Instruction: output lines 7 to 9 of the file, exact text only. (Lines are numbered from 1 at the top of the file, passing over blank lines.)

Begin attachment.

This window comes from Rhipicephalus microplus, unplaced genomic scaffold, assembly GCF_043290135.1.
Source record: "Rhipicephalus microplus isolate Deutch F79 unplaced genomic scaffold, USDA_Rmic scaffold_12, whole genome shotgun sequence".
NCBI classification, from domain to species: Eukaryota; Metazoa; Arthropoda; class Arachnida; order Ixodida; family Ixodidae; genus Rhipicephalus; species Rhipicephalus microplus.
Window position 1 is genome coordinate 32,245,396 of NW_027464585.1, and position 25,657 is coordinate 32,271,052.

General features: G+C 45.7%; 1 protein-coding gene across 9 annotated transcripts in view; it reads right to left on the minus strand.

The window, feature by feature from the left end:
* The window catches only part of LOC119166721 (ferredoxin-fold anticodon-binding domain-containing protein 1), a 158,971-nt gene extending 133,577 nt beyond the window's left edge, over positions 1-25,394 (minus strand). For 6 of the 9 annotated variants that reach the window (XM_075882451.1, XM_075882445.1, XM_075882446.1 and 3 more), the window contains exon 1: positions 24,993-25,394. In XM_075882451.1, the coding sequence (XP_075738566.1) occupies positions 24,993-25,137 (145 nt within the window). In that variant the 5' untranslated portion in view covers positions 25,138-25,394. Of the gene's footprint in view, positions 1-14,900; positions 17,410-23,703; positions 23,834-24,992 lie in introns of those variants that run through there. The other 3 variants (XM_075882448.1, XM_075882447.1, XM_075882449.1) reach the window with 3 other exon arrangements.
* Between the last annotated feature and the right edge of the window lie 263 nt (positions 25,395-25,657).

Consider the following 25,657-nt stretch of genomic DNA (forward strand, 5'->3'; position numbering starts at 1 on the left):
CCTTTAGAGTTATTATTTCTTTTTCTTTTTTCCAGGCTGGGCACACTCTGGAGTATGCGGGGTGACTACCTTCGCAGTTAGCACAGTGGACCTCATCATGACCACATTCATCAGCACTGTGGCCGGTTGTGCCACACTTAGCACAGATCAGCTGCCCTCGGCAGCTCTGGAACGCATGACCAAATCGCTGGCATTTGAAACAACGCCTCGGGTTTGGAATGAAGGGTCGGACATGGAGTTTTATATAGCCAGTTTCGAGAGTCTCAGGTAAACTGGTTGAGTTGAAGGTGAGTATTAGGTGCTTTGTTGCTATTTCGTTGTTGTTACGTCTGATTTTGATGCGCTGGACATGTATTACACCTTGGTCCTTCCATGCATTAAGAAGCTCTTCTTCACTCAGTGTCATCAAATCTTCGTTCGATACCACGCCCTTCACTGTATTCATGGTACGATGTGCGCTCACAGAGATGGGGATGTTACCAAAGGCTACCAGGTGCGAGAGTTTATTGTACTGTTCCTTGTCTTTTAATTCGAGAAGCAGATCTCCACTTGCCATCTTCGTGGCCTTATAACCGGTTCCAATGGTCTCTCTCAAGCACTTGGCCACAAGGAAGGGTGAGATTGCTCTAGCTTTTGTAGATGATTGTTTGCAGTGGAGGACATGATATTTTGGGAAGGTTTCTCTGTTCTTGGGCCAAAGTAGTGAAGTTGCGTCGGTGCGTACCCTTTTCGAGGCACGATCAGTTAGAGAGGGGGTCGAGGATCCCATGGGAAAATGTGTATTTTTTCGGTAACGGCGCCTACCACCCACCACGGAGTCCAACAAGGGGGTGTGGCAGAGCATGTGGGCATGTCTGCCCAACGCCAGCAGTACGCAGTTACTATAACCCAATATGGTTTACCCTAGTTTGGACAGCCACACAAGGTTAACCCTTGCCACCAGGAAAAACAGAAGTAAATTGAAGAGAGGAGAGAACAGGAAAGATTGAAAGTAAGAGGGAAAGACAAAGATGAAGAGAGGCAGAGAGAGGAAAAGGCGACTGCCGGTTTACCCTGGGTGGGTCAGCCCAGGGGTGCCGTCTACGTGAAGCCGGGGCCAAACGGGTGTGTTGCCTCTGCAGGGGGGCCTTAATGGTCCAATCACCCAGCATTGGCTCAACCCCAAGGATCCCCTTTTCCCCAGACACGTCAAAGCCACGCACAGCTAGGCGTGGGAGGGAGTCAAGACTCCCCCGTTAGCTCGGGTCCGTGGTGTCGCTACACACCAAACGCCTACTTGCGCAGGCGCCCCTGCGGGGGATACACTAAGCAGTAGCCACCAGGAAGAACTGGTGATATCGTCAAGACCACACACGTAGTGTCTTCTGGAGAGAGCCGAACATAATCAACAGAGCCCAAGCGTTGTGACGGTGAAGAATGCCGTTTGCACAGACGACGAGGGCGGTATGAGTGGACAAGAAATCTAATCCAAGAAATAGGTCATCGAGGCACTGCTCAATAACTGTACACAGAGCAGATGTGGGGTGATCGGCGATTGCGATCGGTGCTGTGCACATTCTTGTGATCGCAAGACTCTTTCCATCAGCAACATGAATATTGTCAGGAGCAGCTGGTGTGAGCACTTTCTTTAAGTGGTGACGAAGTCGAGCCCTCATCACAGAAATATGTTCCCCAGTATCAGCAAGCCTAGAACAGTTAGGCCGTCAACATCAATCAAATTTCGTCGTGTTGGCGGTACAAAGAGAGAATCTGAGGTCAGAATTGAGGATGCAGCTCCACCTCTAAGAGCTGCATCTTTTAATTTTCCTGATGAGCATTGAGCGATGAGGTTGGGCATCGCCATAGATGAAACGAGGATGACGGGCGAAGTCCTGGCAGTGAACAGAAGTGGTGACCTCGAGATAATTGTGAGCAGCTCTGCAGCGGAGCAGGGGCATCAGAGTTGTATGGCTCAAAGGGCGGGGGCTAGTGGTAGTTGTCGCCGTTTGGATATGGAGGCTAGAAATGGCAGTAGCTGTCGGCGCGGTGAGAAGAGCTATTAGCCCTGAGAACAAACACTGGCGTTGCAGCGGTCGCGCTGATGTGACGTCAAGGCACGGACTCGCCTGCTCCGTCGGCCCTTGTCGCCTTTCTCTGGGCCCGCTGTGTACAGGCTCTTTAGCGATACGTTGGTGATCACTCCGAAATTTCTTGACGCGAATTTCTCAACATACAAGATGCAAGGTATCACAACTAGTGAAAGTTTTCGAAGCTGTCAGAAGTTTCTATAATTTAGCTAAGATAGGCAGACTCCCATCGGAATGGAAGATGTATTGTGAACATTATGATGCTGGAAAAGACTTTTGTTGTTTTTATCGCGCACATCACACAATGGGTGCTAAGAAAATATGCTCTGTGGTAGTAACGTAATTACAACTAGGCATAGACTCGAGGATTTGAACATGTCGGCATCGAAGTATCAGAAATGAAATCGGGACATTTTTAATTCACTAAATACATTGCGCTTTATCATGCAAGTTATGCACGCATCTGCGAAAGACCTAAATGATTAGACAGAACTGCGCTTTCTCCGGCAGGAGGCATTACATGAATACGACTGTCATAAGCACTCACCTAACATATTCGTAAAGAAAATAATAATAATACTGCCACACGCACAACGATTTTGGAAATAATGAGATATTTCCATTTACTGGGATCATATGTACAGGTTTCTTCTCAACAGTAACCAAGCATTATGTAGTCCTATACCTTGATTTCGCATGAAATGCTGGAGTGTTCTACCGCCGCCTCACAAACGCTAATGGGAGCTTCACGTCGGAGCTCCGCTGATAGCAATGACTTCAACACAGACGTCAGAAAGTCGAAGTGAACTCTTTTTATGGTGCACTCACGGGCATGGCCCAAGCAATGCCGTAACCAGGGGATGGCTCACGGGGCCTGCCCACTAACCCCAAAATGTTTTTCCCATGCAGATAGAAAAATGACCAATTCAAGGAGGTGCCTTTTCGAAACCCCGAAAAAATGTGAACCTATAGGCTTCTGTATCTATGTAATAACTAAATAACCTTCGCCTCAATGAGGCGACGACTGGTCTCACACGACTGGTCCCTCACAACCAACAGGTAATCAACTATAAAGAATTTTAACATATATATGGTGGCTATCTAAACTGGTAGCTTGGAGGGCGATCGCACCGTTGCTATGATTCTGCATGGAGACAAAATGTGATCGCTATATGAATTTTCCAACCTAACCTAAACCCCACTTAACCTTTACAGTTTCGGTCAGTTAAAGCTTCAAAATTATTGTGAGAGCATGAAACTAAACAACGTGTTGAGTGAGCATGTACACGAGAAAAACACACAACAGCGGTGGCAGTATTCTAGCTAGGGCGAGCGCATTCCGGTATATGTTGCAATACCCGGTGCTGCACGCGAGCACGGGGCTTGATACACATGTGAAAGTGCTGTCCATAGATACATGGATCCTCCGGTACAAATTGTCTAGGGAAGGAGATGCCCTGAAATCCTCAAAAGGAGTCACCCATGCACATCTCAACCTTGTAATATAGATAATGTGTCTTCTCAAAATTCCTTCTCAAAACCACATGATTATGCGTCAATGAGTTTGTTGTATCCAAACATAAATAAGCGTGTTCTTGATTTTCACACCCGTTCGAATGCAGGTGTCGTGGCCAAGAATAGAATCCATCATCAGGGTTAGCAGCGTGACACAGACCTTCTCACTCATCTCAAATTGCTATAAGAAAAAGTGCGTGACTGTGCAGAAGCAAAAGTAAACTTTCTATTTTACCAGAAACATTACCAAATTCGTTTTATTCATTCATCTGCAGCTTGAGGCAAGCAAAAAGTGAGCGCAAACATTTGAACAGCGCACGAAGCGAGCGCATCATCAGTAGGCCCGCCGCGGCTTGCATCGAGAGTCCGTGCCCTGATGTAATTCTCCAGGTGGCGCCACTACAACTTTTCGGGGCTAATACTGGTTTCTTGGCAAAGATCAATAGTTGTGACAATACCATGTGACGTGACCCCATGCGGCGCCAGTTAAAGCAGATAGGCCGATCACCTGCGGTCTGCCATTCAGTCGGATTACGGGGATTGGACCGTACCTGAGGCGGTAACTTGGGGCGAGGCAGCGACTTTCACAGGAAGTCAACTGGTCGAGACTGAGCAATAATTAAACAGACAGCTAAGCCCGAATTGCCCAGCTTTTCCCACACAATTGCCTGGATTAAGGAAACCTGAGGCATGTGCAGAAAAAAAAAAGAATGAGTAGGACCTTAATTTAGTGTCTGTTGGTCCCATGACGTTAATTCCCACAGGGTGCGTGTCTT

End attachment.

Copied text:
* The window catches only part of LOC119166721 (ferredoxin-fold anticodon-binding domain-containing protein 1), a 158,971-nt gene extending 133,577 nt beyond the window's left edge, over positions 1-25,394 (minus strand). For 6 of the 9 annotated variants that reach the window (XM_075882451.1, XM_075882445.1, XM_075882446.1 and 3 more), the window contains exon 1: positions 24,993-25,394. In XM_075882451.1, the coding sequence (XP_075738566.1) occupies positions 24,993-25,137 (145 nt within the window). In that variant the 5' untranslated portion in view covers positions 25,138-25,394. Of the gene's footprint in view, positions 1-14,900; positions 17,410-23,703; positions 23,834-24,992 lie in introns of those variants that run through there. The other 3 variants (XM_075882448.1, XM_075882447.1, XM_075882449.1) reach the window with 3 other exon arrangements.
* Between the last annotated feature and the right edge of the window lie 263 nt (positions 25,395-25,657).

Consider the following 25,657-nt stretch of genomic DNA (forward strand, 5'->3'; position numbering starts at 1 on the left):